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Typecasting in C: Under the Hood with ARM Cortex-M4 Assembly

Posted at — Sep 18, 2016

What is Typecasting?

There are various sizes and formats in which data can be natively represented in the C language e.g. char, int, float etc.

Often a C program will have to convert (cast) data from one of these types to another. This may be an explicit cast which the user has requested or it may happen implicitly.

I’ve been wanting to dip my feet in ARM assembly for sometime and decided a brief investigation into how the compiler implements type casting would be a gentle introduction.

The Setup

The following GCC command was used to compile most of the examples here:

arm-none-eabi-gcc -std=c99 -O0 \
                  -mcpu=cortex-m4 -mno-thumb-interwork \
                  -mthumb -S

When floating point data types were used the following switch was provided in addition to the above to specify that software floating point should be used:


and when the hardware floating point unit was desired the following switch was specified:


The assembly snippets listed below were generated using the following version of GCC, which was readily available on Debian 8:

arm-none-eabi-gcc (4.8.4-1+11-1) 4.8.4 20141219 (release)

Integer to Integer - A First Glance at Assembly

The following (pointless) function simply copies the value of one integer to another.

void test(void)
    int x = 42;
    int y = x;

This was compiled with the GCC command stated above to generate an assembly listing. The generated assembly can be logically divided into five sequential sections which can be found below.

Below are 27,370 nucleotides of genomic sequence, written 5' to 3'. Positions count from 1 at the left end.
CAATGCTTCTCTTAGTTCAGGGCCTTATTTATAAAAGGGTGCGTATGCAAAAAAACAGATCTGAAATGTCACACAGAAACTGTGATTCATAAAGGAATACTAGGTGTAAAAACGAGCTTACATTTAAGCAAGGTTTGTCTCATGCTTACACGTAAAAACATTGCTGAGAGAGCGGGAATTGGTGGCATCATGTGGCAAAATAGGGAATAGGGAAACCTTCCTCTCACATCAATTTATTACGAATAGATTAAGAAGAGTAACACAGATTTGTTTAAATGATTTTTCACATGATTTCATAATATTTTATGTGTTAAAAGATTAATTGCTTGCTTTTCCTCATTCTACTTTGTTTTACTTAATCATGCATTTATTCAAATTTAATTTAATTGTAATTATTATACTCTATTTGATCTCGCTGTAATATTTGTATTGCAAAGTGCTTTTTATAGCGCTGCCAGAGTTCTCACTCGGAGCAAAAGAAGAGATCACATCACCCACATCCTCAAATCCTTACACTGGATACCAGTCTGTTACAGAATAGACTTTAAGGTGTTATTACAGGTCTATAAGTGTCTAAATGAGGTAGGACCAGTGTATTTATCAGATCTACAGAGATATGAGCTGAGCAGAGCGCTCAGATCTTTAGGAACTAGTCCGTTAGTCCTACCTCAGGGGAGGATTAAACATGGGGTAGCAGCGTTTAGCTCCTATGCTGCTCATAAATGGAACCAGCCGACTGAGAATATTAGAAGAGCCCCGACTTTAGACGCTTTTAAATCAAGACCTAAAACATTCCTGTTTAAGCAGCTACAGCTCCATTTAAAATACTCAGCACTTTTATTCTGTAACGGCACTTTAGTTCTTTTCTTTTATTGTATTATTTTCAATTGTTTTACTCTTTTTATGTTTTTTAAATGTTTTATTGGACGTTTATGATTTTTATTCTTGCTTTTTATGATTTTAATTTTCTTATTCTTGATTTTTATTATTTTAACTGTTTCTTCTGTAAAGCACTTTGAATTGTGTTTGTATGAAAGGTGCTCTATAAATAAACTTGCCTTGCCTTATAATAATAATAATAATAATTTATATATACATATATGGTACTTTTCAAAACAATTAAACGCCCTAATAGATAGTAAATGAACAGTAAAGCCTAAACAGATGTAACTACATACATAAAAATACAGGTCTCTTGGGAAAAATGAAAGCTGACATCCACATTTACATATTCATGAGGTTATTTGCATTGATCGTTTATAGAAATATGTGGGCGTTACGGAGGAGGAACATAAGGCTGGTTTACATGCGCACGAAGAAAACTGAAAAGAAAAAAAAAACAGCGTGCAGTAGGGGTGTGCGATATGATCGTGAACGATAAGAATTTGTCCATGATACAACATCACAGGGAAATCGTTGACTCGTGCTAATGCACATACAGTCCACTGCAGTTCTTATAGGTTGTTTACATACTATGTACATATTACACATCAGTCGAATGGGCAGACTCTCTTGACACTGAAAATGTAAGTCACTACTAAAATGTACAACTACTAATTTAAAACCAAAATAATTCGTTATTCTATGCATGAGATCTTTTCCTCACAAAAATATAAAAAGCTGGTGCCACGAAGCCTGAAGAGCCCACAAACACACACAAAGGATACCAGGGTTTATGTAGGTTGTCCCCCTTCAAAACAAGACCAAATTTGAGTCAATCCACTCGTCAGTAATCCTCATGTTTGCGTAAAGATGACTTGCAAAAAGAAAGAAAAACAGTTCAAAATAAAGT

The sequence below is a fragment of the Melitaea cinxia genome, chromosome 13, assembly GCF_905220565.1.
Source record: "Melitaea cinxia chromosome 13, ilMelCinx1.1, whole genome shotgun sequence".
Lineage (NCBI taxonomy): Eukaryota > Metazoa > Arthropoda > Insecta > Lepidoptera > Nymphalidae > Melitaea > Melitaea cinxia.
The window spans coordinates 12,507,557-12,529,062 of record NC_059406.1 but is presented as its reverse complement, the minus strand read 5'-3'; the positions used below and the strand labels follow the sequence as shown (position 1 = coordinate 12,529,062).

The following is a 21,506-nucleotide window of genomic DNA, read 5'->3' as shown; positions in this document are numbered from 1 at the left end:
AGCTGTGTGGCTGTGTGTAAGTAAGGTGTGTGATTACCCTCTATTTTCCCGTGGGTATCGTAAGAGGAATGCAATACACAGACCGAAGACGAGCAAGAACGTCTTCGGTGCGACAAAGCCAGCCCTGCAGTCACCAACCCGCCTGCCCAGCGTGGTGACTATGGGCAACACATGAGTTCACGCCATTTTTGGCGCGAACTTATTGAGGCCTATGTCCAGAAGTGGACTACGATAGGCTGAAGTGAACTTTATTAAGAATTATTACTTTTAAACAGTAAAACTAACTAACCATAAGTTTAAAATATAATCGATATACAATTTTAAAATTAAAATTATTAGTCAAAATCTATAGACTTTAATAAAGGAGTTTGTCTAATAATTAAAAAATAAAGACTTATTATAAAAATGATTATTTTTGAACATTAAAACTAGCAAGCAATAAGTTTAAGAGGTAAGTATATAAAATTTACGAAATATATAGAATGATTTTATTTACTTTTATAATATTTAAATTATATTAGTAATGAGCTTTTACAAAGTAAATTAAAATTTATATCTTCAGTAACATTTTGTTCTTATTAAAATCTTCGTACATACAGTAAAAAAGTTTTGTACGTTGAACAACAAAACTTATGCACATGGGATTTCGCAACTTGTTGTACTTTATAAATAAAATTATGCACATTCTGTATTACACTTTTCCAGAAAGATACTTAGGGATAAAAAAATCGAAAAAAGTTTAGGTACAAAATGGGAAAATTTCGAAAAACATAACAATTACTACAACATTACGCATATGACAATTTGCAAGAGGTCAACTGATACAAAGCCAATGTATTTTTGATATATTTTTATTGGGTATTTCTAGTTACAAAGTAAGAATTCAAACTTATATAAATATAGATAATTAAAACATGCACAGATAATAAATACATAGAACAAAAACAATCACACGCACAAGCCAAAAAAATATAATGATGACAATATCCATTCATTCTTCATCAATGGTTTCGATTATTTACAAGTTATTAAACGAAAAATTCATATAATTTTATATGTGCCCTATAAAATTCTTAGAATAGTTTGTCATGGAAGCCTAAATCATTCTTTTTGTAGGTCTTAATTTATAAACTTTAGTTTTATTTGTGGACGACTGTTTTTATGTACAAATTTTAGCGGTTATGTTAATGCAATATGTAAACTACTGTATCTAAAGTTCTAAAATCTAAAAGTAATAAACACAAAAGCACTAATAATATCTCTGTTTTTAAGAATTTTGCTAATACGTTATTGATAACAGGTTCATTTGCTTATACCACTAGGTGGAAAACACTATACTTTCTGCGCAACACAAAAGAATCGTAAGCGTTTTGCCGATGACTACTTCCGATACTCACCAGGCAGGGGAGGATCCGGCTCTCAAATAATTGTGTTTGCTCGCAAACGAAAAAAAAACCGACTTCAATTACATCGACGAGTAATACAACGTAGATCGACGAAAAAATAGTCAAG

I wasn’t quite sure what I was expecting, but was a little surprised to find that a significant part of the output was assembler directives rather than instructions (the fact the function is 2 lines long had a lot to do with this). Directives are the keywords which are prefixed with a . and are used to specify various configuration settings to the assembler.

The following links contain more information/documentation on some of the different types of assembler directives:

If you are curious, the following links contain more information on the different types of assembler directives:

1. File Prefix

The first half of the generated assembly file relates to the generated output as a whole. It contains a large listing of assembler directives whose meaning varies from obvious to obscure.

The eabi_attribute directives are some of the more obscure. After briefly decoding a few of them I decided their meanings weren’t relevant enough to bother including here. For those interested, you can refer to section 2.5 of Addenda to, and Errata in, the ABI for the ARM® Architecture (ARM IHI 0045E) where they are referred to as tags.

	.cpu cortex-m4
	.fpu softvfp
	.eabi_attribute 20, 1
	.eabi_attribute 21, 1
	.eabi_attribute 23, 3
	.eabi_attribute 24, 1
	.eabi_attribute 25, 1
	.eabi_attribute 26, 1
	.eabi_attribute 30, 6
	.eabi_attribute 34, 1
	.eabi_attribute 18, 4
	.file	"int_to_int.c"

2. Subroutine Prefix

Each generated subroutine then has its own set of attributes which precede it:

	.align	2
	.global	test
	.type	test, %function

3. Subroutine